Giovanni Odoni
Timeline: The Kalmar Union

Giovanni Odoni
Portrait of Giovanni Odoni

Born 7th July, 1513
Ragusa, Venice
Died 24th Septmber, 1571
Fjallasay, Vinland
Profession Artist

Giovanni Odoni, Jón the Venetiansk, was a Venetian-born painter and draughtsman most famous for his work in Vinland.

Odoni was born in 1513 in Venetian Ragusa to a Venetian merchant, Lorenzo Odoni and a Croatian mother, Mara Vetranović. As the third son he was not expected to follow in his father's footsteps and take over the family business, instead he was trained for a life in the clergy. Sent to Venice to be trained for the priesthood his natural talent for art soon became apparent and the religious life was abandoned for one in the studio.

Pyronaber Madonna, 1557

Venice could boast several prominent artists however and competition for commissions was fierce. After completing his apprenticeship in the studio of Giovanni Bellini, Odoni moved to Venice's hinterland to improve his own chances of gaining employment, especially Treviso where he swiftly built up a good reputation as a altarpiece painter and completed portraits of bishops, noblemen. His works showed off a fine grasp of movement and stature, all rendered in vibrant colours.

In 1541 he met and painted the noted Italian Protestant Pier Paolo Vergerio and converted soon after to Lutheranism. Of course this was disastrous for his work as church commissions and a promised job in Rome were withdrawn. Travelling to Genoa he enjoyed the patronage of several noblemen which briefly saved him from the church's notice. By 1544 the situation had however become untenable. He briefly considered travelling to Poland where other Italian 'heretics' had gone but was eventually convinced to take the offer of transport to Leifia.

From the 1300s onwards Leifia had sought out Italians to provide an artistic sheen to the mostly functional workmanship of its native craftsmen. Italian architects designed its fortresses, Italian armourers kept the armies provided with cutting edge designs and Italian artists had painted its nobles and royalty. Italy would even provide some of its less-venal bishops.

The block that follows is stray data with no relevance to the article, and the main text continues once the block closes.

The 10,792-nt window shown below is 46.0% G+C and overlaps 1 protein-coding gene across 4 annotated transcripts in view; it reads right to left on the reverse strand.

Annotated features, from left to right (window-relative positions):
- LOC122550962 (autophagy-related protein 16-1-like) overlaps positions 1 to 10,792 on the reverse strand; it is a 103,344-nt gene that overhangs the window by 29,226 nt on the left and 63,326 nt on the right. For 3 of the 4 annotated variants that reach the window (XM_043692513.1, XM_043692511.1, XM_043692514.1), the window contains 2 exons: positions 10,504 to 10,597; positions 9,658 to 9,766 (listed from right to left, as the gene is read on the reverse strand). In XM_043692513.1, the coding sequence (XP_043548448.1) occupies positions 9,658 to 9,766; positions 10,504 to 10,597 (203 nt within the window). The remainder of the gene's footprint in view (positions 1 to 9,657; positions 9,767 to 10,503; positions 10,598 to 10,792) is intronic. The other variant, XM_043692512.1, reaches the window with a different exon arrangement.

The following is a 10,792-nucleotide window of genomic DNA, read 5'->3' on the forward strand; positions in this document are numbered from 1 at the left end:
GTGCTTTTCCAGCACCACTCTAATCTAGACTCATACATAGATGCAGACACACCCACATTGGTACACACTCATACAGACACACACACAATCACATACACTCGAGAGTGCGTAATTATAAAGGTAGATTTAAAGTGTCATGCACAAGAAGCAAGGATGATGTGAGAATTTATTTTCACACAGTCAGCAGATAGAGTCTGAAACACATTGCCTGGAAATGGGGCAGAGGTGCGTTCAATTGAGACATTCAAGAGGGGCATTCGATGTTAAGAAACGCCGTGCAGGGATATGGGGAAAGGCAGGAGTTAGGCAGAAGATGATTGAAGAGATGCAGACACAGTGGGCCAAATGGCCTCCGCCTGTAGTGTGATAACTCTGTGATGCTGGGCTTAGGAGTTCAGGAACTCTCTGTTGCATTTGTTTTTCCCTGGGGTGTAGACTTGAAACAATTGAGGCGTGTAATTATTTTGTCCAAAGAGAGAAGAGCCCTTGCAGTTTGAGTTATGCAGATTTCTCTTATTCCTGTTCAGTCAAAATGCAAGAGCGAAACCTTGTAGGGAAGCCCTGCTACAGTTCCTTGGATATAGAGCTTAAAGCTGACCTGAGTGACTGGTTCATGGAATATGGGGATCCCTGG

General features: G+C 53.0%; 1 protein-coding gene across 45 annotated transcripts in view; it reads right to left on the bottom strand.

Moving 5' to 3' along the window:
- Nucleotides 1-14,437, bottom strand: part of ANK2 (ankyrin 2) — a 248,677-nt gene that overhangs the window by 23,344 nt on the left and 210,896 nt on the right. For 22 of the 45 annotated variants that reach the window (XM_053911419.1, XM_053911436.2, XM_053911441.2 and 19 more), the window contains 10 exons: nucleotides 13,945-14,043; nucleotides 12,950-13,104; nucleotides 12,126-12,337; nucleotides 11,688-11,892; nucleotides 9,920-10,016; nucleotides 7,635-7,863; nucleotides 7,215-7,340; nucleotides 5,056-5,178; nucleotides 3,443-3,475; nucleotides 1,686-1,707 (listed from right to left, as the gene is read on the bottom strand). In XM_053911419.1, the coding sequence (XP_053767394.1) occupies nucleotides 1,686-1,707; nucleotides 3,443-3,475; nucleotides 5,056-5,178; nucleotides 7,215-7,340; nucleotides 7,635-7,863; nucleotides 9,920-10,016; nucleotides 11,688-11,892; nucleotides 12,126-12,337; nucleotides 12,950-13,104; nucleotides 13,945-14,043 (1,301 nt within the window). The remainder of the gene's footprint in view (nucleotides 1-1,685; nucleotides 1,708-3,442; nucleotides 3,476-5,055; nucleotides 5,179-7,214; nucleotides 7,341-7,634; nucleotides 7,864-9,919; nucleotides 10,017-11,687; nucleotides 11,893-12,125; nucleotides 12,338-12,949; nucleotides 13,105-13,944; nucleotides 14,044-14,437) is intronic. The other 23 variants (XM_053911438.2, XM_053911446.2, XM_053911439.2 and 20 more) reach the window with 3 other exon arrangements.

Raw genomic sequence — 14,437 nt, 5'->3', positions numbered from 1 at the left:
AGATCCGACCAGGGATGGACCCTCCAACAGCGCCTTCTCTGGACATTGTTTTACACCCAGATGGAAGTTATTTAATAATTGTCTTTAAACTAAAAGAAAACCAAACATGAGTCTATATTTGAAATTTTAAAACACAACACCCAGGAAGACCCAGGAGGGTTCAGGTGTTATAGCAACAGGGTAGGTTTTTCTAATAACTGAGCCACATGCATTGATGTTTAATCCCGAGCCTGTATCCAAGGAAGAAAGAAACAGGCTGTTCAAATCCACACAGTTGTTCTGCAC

Snaedis II in Orange and Green, 1562

Odoni arrived in Fjallasay in Autumn 1544 with his wife Violetta and son Jacopo and quickly found employment. The new Lutheran church in Vinland was largely uninterested in the votive pictures which had provided much of his previous employment but the wealthy nobles were eager to have their portraits or allegorical works painted to decorate the new manor houses being built, especially in the newest Italian style. Odoni would spend years as the guest of one earl after another, painting anyone rich enough to afford the artwork, as well as completing many fine historical portraits which often ended up as gifts to the crown.

Portrait of a Young Man, 1542

The religious situation in Vinland was still in flux however. The still Catholic parts of Vinland such as the island monastaries of St. Peter and St. Paul were eager to reinforce the glory of their faith and commissioned fine new altarpieces and. Meanwhile he was overseeing the production of woodcuts portraying the Catholic church as fit only for sinners and the hell-bound.

In the 1550s he set up his own studio in Fjallasay, training a generation of artists, including the miniaturist Kári Bjornsson and Kristján Reynirsson. His son Jacopo briefly trained with him too but found his talents lay more in selling his father's works rather than producing his own.

By the late 1560s Odoni had more and more trouble finding buyers for his work. The Leifian Wars of Religion had closed off the market for religious works and outward displays of wealth (like buying expensive portraiture) were being targeted by the state's tax collectors. He would end his career making woodcuts for pamphlets before dying in 1571

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